Alef Aeronautics, Model A, courtesy of Alef Aeronautics

Picture this: you’re cruising through the skies, gliding past traffic-clogged roads. You’re sipping Starbucks as you laugh at the ground-bound commuters below. Sounds like something straight out of sci-fi, right?  Maybe not.

Although the concept of flying cars has long captured the human imagination, it wasn’t until recent years that several companies have come one step closer to making it happen. But has the FAA actually approved flying cars?  Well, last month CNN, ABC, FOX and a host of other news outlets ran countless reports on the subject.


First lets define this bourgeoning class of vehicles.  Unlike planes that need a runway to gain speed for take off, the class of vehicles that can simply lift off the ground and fly are referred to as eVTOL (electic vertical takeoff and landing).   While the term is sometimes used interchangeably with flying cars, the two have distinctly different designs.

eVTOLs, championed by companies like Uber Elevate and Joby Aviation, are a subset of electric aircraft designed for short-distance travel within urban environments. These vehicles boast multiple rotors or propellers and look more like a small helicopter or passenger drone.

On the other hand, the term “flying car” generally refers to a vehicle that can operate both in the sky and on the road. And although both have a similar propulsion system that can lift the machine off the ground vertically, flying cars’ rotors are enclosed in the body of the vehicle.  Terrafugia, PAL-V and Alef Aeronautics are a couple of examples of companies developing such dual-purpose machines.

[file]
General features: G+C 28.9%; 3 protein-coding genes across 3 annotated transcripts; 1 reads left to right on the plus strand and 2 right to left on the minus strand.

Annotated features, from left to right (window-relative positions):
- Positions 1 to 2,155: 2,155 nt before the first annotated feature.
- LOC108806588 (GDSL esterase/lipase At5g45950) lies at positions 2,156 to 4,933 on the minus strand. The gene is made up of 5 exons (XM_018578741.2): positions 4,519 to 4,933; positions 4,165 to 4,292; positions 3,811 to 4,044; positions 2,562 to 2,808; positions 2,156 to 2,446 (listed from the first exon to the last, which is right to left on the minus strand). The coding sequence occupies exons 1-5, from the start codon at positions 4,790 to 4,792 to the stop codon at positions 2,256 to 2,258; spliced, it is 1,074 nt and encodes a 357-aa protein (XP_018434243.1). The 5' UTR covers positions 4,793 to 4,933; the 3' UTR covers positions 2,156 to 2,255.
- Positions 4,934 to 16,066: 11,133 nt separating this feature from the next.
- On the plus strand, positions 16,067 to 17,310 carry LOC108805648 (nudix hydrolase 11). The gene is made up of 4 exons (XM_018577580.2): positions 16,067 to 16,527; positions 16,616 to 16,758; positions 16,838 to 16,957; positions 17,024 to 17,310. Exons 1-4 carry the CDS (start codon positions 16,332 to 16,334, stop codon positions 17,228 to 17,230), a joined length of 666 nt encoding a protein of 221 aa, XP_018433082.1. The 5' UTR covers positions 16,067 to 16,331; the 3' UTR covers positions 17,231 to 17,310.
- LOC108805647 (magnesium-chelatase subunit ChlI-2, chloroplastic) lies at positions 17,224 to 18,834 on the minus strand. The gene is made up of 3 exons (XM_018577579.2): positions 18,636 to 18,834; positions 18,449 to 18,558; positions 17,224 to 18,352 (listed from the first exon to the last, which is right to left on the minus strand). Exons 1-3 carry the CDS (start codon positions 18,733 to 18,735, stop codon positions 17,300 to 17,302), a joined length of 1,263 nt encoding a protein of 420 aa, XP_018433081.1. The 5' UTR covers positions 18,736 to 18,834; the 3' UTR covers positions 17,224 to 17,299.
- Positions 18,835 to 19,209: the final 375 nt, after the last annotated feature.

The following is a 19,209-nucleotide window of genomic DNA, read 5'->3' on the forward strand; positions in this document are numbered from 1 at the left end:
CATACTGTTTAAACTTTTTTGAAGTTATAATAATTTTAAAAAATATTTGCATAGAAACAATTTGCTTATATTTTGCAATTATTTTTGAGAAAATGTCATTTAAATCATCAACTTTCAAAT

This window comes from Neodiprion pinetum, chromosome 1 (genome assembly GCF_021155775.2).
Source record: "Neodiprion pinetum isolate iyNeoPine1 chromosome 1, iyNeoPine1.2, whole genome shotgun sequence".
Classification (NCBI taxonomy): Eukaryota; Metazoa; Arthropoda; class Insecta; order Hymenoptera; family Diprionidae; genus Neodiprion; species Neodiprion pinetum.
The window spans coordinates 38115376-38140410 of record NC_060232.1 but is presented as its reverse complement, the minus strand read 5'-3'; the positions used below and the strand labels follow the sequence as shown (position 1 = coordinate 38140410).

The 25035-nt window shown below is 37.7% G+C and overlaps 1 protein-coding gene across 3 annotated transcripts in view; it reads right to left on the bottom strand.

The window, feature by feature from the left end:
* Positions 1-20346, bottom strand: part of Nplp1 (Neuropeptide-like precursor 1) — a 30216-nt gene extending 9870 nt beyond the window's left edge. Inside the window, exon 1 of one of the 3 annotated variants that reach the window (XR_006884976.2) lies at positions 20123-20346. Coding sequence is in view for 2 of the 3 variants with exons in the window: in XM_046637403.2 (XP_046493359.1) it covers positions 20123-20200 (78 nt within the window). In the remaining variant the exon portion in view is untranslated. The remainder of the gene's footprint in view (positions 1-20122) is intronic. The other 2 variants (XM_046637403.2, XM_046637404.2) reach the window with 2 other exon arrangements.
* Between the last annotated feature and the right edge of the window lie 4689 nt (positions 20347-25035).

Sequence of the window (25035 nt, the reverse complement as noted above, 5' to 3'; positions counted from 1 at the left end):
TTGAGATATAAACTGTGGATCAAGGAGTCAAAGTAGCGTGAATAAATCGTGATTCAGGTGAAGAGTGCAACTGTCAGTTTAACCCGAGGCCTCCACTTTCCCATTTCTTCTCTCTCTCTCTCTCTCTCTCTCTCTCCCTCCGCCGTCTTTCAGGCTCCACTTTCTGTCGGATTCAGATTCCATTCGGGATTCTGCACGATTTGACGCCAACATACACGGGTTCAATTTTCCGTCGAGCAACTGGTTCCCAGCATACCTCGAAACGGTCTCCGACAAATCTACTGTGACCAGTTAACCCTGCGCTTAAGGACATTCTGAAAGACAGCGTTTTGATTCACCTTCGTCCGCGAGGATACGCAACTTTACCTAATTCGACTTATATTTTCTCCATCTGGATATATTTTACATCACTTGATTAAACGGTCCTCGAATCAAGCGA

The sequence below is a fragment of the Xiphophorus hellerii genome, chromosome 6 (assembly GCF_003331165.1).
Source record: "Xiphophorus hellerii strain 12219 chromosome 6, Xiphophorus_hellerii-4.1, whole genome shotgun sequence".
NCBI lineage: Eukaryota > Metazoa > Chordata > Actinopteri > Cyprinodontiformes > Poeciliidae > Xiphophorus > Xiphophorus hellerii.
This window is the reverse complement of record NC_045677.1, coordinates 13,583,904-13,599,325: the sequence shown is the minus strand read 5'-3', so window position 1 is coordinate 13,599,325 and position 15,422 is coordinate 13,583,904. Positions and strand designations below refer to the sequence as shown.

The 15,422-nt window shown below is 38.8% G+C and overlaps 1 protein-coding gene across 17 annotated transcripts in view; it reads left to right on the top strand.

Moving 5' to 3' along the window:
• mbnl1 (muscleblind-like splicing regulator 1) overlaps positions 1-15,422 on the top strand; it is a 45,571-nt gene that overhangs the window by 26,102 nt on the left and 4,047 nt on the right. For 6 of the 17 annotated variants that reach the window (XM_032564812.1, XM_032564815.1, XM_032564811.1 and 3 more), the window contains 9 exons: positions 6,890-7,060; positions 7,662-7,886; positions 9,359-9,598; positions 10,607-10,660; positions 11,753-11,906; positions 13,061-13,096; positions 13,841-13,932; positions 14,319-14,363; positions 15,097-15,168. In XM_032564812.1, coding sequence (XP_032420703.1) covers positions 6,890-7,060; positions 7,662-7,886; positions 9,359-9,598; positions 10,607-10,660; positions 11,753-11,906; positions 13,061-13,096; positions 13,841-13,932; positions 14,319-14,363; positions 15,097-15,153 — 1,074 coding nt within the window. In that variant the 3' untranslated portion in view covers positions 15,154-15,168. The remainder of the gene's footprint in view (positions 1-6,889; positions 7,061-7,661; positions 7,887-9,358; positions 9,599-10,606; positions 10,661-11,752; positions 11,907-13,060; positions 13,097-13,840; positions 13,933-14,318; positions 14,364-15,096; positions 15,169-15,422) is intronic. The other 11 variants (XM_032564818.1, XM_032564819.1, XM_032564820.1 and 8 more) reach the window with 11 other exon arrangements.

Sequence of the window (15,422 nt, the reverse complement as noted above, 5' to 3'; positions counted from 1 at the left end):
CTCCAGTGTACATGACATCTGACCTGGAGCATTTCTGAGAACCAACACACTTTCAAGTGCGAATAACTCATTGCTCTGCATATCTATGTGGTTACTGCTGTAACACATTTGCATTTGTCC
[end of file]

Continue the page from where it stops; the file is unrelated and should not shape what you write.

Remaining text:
But it’s Alef Aeronautics, that’s been making a big media splash over the last few weeks.  They are one of the Jetson-era pioneers hoping to revolutionize transportation.  Alef is a cutting-edge aerospace company who recently passed a significant milestone, the FAA approved Alef Aeronautics’ Model A flying car prototype for testing.

Their visionary leadership team and design engineers, recruited from companies like Bugatti, Lotus and Jaguar according to FUTURRIDE.COM, are on a mission to make commuting faster and cooler!   

Alef Aeronautics, Model A, courtesy of Alef Aeronautics

So, with that kind of resume, you would expect luxurious interiors and comfort features.  Alef Aeronautics understands that the flying car experience should be as comfortable and enjoyable as possible. The interior design of their Model A vehicle reflects this vision, offering plush seating, modern amenities, and a user-friendly interface at the presale price tag of $300,000.  Although according to Alef’s website they are also in the process of developing the Model Z, which for an estimated $35,000, would make flying cars accessible for almost anyone.


The FAA approved flying car marks a significant turning point in the transportation industry.  By combining ground and air transportation seamlessly, the land and sky eVTOL would launch a host of possibilities.  Yes, it has the potential to alleviate traffic congestion in urban centers and reduce travel time for commuters. But this technology also introduces new possibilities for emergency medical services, search and rescue operations, and various other applications that require swift aerial mobility.


There is considerably more information on the subject. So if this is a topic interests you the way it did our team and you would like to know more, I’ve included the following links: